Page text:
R.J. weaves a powerful story about courage, strength and kindness. She writes about one of Auggie's teacher's homework assignment, “precepts,” which are monthly quotes to live by. As homework, each student is expected to write what the month's precept means to them. This carries her theme beautifully and adds a lot depth into the story.

As a writer, I learned a lot from R.J. She had an idea for the story, did a lot of research into the abnormality and mutation, connected herself with various nonprofits and offers a solid lessons for all to live by.

I recommend this book to EVERYONE! I know most adults don't read middle grade novels, but this book is a MUST. Congrats to R.J. for setting the bar high for fellow writers.

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What I learned at the Society of Children’s Book Writers and Illustrators Annual Summer Conference

I'm a member of SCBWI, the Society of Children’s Book Writers and Illustrators and they held their annual Summer conference at the beginning of July. I was ready to learn at SCBWI conference! Driving to downtown Los Angeles early Friday morning is definitely not an easy go, but it gave me time to think about my goals for the conference. At last year’s conference my goal was to meet as many people I could and learn about publishing and marketing a book. They didn't have many workshops on self publishing but it was still a fun experience and I met some nice people. I also bought some great kids books in their on-site bookstore, which I devoured.

This year, my goal was to hone my craft. I had 3 variations of my 2nd manuscript on my computer and was procrastinating. I felt like I needed a little help. One of the workshops I attended was called, “Meet your character: How motivation drives the story,” taught by Kendra Levin. Now, my main character is a dog named Dash, but this dog belonged to Queen Victoria. He didn't like it when Prince Albert came along.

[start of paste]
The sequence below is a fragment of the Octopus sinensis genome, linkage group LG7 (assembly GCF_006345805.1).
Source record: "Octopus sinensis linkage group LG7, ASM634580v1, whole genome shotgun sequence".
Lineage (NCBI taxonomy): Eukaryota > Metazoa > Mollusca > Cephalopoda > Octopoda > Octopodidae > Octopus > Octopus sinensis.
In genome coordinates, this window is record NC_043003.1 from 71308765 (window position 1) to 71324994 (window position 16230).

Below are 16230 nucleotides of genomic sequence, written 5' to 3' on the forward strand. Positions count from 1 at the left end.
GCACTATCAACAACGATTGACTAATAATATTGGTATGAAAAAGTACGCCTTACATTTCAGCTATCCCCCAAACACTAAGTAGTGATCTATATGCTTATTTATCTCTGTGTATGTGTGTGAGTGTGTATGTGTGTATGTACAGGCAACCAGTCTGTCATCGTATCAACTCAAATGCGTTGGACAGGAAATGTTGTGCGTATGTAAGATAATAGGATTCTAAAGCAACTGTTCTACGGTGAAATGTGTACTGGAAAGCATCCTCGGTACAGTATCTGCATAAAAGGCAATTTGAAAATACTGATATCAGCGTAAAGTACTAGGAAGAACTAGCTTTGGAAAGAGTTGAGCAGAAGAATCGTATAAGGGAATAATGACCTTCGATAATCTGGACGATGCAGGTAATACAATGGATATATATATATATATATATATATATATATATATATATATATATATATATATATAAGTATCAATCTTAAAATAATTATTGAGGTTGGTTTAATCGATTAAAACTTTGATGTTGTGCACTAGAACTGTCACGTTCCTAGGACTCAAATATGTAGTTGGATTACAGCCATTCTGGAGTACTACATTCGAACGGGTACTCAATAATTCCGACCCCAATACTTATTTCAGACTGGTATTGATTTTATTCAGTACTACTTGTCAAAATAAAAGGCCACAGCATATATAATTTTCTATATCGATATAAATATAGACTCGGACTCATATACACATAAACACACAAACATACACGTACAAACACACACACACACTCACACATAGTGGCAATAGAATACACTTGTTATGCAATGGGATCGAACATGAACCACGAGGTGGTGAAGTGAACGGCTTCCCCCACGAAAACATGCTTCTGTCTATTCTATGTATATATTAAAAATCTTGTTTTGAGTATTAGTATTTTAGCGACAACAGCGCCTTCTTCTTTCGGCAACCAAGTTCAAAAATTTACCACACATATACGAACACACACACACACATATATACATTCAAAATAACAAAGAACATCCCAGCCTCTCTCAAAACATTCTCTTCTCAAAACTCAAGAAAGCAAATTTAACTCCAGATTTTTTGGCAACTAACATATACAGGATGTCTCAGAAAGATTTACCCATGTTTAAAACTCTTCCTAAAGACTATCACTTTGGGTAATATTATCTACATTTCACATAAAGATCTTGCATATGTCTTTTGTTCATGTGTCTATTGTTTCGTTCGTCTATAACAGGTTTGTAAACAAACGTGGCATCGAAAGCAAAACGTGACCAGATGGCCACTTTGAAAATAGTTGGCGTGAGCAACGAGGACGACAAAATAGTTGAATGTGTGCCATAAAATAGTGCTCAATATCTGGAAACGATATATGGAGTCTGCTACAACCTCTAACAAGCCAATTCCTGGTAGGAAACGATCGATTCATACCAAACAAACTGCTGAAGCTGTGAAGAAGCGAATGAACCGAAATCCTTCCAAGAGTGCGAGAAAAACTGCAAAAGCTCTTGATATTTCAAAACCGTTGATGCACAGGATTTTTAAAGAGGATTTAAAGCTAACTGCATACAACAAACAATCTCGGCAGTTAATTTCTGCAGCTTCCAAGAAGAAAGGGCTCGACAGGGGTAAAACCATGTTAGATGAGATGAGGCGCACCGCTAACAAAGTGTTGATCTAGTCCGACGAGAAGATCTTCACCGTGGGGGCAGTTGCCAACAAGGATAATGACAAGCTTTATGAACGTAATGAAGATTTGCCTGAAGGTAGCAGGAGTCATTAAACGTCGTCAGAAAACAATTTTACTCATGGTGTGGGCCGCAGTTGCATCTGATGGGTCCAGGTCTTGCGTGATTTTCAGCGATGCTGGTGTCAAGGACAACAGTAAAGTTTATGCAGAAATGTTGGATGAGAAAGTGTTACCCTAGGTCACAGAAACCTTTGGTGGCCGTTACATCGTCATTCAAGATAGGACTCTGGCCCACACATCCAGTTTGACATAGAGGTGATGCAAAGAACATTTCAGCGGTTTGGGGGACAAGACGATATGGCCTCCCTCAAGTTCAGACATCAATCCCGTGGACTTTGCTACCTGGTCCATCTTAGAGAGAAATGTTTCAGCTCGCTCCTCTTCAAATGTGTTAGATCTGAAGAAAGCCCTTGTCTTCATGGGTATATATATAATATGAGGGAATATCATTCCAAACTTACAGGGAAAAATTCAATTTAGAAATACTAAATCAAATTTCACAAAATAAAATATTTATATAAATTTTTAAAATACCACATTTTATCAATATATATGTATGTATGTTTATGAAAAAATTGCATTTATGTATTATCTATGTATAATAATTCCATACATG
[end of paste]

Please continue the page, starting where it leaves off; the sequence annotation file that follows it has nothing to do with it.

I was stuck in my story so I leaned into my chair, closed my eyes and did the meditation exercise Kendra led us through. Imagine you're in an elevator. The door closes and the elevator starts going down. Down, down down. Finally the door opens and you see your character walking towards you. What does your character say? What does your character want? He comes across some obstacles, so how does he solve them? So I wrote down what I envisioned Dash saying to me and came up with my big idea!

After the elevator doors opened, Dash came running with a swish swish of his fur. He looked like a mop cleaning the floor. He greeted me with a sloppy lick on my face as I kneeled down and scooped him up.

“I want to be love,” he said.

“You are loved, very much,” I replied.

“But Victoria loves Albert now. How can she love me as well?”

“We are capable of loving more than one at the same time,” I said, ” Victoria can love you and Albert because her heart is big enough for both!”

“I don't know how that's possible,” he said, “But I can try to figure it out.”

It was time for me to go, so I put Dash down and waved goodbye. I saw him walk away, mopping the floor clean as he walked. He turned around.

“I love you too,” he cried, “I guess it is possible to love more than one because I have a big heart!”

Dash loves Victoria and feels threatened by Victoria’s love for Albert. but he doesn’t know that a heart is big enough to love more than one person/thing. So Dash is jealous but slowly starts to realize that not only can Victoria love both he and Albert, he can love both Victoria and Albert. Voila! Now I just need to write it!